That's why I appreciate your work so much. You learn about new topics thoroughly and pass the information on to the readers in a very attractive and interesting way. This is how I came across topics I had not yet focused on. It's a pity that there are no extra points for this. The new photo is already out. I'm curious about the realization of your ideas.

You've got the eye of an investigator and artist, captured with the skill of a photographer.

Thanks for the wonderful compliment! I've never seen my work in this way before.

Affectionately,
Anna

Dear Anna,

It's a pity that there are no extra points for this

There are extra points. There's you, and your wonderful comments. There are the kind people who appreciate the effort. This is a treasure for me :)

Thank you for the notice about LMAC...I have seen the picture and the wheels are turning. An interesting weekend ahead.

I just checked to see if your new blog is up...can't wait to see what you have in store for us. Have fun writing and exploring...most of all, stay well.

From steamy New York,
Affectionately,
AG

Dear AG,
My new blog is out and it's on a topic I think you might be interested in.

In a few days I will visit my home town. I'm looking forward to the mountains, the fresh air and above all to seeing my family again.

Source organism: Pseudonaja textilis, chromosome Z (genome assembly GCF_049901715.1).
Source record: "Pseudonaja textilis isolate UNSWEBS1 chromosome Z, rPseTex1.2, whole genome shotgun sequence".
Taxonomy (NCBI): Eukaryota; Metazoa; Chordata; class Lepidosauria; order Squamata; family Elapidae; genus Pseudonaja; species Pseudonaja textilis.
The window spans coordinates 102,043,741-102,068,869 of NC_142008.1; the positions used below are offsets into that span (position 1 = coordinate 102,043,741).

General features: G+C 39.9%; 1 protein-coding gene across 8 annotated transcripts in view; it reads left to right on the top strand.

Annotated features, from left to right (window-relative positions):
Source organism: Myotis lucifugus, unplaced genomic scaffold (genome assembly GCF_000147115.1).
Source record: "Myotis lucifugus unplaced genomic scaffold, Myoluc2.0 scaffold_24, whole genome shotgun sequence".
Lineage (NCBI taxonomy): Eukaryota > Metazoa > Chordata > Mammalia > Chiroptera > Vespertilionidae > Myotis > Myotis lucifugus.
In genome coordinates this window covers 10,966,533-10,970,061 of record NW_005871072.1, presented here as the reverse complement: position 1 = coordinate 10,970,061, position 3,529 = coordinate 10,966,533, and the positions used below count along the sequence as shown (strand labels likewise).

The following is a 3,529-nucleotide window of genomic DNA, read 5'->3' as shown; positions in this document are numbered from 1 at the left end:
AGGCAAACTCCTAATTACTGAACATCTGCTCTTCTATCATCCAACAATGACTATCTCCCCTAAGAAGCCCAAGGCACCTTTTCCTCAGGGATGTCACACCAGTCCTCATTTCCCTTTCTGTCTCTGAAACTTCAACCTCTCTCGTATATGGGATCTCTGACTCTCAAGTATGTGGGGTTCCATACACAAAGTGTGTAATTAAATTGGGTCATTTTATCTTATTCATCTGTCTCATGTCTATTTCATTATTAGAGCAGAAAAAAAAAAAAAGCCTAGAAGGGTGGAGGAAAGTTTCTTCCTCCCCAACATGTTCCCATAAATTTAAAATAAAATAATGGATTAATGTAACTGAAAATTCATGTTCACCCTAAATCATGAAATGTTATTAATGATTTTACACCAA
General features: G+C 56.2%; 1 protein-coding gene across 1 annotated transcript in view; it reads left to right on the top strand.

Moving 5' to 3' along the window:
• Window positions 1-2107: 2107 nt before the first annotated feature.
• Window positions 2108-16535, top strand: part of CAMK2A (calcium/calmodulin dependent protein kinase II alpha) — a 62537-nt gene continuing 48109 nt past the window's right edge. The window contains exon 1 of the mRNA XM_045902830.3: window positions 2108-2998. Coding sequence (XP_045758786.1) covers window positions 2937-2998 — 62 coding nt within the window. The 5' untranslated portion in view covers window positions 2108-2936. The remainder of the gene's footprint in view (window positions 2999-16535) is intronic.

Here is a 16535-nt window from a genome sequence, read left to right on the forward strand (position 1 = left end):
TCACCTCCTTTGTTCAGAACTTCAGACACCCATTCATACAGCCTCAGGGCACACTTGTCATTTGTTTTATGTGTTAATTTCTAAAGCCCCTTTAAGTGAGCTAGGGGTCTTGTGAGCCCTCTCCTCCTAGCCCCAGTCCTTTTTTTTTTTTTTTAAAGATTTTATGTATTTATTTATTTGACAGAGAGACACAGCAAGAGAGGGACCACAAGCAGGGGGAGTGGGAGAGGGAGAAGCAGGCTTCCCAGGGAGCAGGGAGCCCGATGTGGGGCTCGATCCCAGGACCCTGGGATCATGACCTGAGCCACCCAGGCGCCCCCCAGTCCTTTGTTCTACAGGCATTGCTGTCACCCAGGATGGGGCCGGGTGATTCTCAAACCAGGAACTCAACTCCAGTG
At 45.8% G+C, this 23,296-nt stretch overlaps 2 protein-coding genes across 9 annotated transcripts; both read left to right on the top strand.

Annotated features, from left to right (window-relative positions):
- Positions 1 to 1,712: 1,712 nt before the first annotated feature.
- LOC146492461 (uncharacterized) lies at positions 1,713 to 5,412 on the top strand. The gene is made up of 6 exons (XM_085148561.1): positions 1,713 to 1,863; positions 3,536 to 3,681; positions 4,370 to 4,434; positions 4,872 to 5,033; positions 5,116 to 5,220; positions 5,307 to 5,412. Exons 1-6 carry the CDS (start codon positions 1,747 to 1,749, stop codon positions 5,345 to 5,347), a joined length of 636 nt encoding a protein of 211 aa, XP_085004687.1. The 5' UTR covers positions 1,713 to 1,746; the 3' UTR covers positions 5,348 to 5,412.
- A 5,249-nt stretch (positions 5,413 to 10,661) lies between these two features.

I wish you a cool breeze in steamy New York. Stay well my dear friend. 🌻

Affectionately,
Anna

Dear Anna,
I just visited you blog. Oh my heavens. What can a history addict say about this? The wonder of those relics! The Tabula Peutingeriana--I'm also a map addict. I enlarged my screen several times so I could see the details. Wonderful insight into life in the late Roman Empire. And the delicate papyrus...the way you trace the evolution of language and script.

It's hard to say I have a favorite of all your blogs, but this one comes near the top. The past lives in these artifacts. These were not works of art created to impress, but tools of every day life. And so they bring us closer to the people who created them.

That's a great description of how papyrus was made. Makes me wonder about the first people who sorted this out and used the invention for recording transactions, thoughts, histories.